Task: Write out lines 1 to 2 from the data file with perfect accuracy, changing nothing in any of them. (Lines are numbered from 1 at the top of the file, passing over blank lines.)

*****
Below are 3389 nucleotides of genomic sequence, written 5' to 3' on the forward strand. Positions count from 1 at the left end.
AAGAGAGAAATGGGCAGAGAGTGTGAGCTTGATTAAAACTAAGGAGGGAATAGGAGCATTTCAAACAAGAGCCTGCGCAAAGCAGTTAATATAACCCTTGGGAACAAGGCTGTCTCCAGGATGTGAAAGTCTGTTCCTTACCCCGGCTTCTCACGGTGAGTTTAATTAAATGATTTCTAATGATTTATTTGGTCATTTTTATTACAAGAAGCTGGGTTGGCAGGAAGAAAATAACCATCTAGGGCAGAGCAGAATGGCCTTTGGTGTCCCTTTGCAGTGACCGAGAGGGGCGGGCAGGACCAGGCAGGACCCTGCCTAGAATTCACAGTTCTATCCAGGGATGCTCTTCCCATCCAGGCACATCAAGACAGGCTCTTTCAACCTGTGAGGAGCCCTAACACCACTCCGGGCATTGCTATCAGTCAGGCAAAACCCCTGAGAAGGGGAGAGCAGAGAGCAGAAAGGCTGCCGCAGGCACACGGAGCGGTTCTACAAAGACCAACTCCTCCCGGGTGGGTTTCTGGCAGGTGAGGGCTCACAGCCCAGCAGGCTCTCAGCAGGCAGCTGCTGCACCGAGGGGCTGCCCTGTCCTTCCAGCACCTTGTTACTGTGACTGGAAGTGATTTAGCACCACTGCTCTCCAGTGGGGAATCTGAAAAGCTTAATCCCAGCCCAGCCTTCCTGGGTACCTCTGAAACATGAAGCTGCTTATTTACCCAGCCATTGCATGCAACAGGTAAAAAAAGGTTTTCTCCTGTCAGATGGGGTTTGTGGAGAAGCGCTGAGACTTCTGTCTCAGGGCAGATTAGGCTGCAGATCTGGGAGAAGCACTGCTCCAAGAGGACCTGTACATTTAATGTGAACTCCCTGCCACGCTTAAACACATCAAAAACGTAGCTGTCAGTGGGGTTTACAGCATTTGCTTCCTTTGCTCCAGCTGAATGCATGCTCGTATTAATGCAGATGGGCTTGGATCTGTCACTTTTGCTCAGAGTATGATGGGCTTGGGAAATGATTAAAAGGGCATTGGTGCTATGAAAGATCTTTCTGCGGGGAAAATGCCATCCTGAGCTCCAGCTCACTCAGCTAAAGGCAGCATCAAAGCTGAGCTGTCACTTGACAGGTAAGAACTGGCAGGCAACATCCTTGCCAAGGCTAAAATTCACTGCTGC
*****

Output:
Below are 3389 nucleotides of genomic sequence, written 5' to 3' on the forward strand. Positions count from 1 at the left end.
AAGAGAGAAATGGGCAGAGAGTGTGAGCTTGATTAAAACTAAGGAGGGAATAGGAGCATTTCAAACAAGAGCCTGCGCAAAGCAGTTAATATAACCCTTGGGAACAAGGCTGTCTCCAGGATGTGAAAGTCTGTTCCTTACCCCGGCTTCTCACGGTGAGTTTAATTAAATGATTTCTAATGATTTATTTGGTCATTTTTATTACAAGAAGCTGGGTTGGCAGGAAGAAAATAACCATCTAGGGCAGAGCAGAATGGCCTTTGGTGTCCCTTTGCAGTGACCGAGAGGGGCGGGCAGGACCAGGCAGGACCCTGCCTAGAATTCACAGTTCTATCCAGGGATGCTCTTCCCATCCAGGCACATCAAGACAGGCTCTTTCAACCTGTGAGGAGCCCTAACACCACTCCGGGCATTGCTATCAGTCAGGCAAAACCCCTGAGAAGGGGAGAGCAGAGAGCAGAAAGGCTGCCGCAGGCACACGGAGCGGTTCTACAAAGACCAACTCCTCCCGGGTGGGTTTCTGGCAGGTGAGGGCTCACAGCCCAGCAGGCTCTCAGCAGGCAGCTGCTGCACCGAGGGGCTGCCCTGTCCTTCCAGCACCTTGTTACTGTGACTGGAAGTGATTTAGCACCACTGCTCTCCAGTGGGGAATCTGAAAAGCTTAATCCCAGCCCAGCCTTCCTGGGTACCTCTGAAACATGAAGCTGCTTATTTACCCAGCCATTGCATGCAACAGGTAAAAAAAGGTTTTCTCCTGTCAGATGGGGTTTGTGGAGAAGCGCTGAGACTTCTGTCTCAGGGCAGATTAGGCTGCAGATCTGGGAGAAGCACTGCTCCAAGAGGACCTGTACATTTAATGTGAACTCCCTGCCACGCTTAAACACATCAAAAACGTAGCTGTCAGTGGGGTTTACAGCATTTGCTTCCTTTGCTCCAGCTGAATGCATGCTCGTATTAATGCAGATGGGCTTGGATCTGTCACTTTTGCTCAGAGTATGATGGGCTTGGGAAATGATTAAAAGGGCATTGGTGCTATGAAAGATCTTTCTGCGGGGAAAATGCCATCCTGAGCTCCAGCTCACTCAGCTAAAGGCAGCATCAAAGCTGAGCTGTCACTTGACAGGTAAGAACTGGCAGGCAACATCCTTGCCAAGGCTAAAATTCACTGCTGC